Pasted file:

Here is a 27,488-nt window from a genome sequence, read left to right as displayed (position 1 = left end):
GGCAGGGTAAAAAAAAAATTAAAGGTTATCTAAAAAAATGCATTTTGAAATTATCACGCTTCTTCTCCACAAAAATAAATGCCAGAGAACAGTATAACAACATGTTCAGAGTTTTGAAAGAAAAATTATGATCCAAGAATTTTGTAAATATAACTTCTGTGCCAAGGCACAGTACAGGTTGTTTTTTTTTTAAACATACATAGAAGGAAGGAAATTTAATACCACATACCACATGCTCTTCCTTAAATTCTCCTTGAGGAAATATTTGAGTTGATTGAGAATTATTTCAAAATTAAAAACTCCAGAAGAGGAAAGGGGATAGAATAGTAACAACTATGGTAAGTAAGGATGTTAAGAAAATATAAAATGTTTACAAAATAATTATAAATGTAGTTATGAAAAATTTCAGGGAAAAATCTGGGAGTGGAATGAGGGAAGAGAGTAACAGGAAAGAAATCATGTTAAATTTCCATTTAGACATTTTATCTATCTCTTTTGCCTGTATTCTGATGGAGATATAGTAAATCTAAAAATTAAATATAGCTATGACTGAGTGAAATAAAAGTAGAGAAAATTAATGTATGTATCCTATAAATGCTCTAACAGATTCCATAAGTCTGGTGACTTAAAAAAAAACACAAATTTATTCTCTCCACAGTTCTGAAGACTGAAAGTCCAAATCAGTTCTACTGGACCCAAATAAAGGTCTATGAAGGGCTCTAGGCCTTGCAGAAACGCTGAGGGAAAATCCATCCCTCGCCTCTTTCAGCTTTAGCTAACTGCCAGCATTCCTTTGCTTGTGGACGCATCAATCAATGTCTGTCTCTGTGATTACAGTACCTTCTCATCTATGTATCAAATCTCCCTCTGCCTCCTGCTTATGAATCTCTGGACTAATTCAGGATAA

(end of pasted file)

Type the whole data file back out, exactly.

Here is a 27,488-nt window from a genome sequence, read left to right as displayed (position 1 = left end):
GGCAGGGTAAAAAAAAAATTAAAGGTTATCTAAAAAAATGCATTTTGAAATTATCACGCTTCTTCTCCACAAAAATAAATGCCAGAGAACAGTATAACAACATGTTCAGAGTTTTGAAAGAAAAATTATGATCCAAGAATTTTGTAAATATAACTTCTGTGCCAAGGCACAGTACAGGTTGTTTTTTTTTTAAACATACATAGAAGGAAGGAAATTTAATACCACATACCACATGCTCTTCCTTAAATTCTCCTTGAGGAAATATTTGAGTTGATTGAGAATTATTTCAAAATTAAAAACTCCAGAAGAGGAAAGGGGATAGAATAGTAACAACTATGGTAAGTAAGGATGTTAAGAAAATATAAAATGTTTACAAAATAATTATAAATGTAGTTATGAAAAATTTCAGGGAAAAATCTGGGAGTGGAATGAGGGAAGAGAGTAACAGGAAAGAAATCATGTTAAATTTCCATTTAGACATTTTATCTATCTCTTTTGCCTGTATTCTGATGGAGATATAGTAAATCTAAAAATTAAATATAGCTATGACTGAGTGAAATAAAAGTAGAGAAAATTAATGTATGTATCCTATAAATGCTCTAACAGATTCCATAAGTCTGGTGACTTAAAAAAAAACACAAATTTATTCTCTCCACAGTTCTGAAGACTGAAAGTCCAAATCAGTTCTACTGGACCCAAATAAAGGTCTATGAAGGGCTCTAGGCCTTGCAGAAACGCTGAGGGAAAATCCATCCCTCGCCTCTTTCAGCTTTAGCTAACTGCCAGCATTCCTTTGCTTGTGGACGCATCAATCAATGTCTGTCTCTGTGATTACAGTACCTTCTCATCTATGTATCAAATCTCCCTCTGCCTCCTGCTTATGAATCTCTGGACTAATTCAGGATAA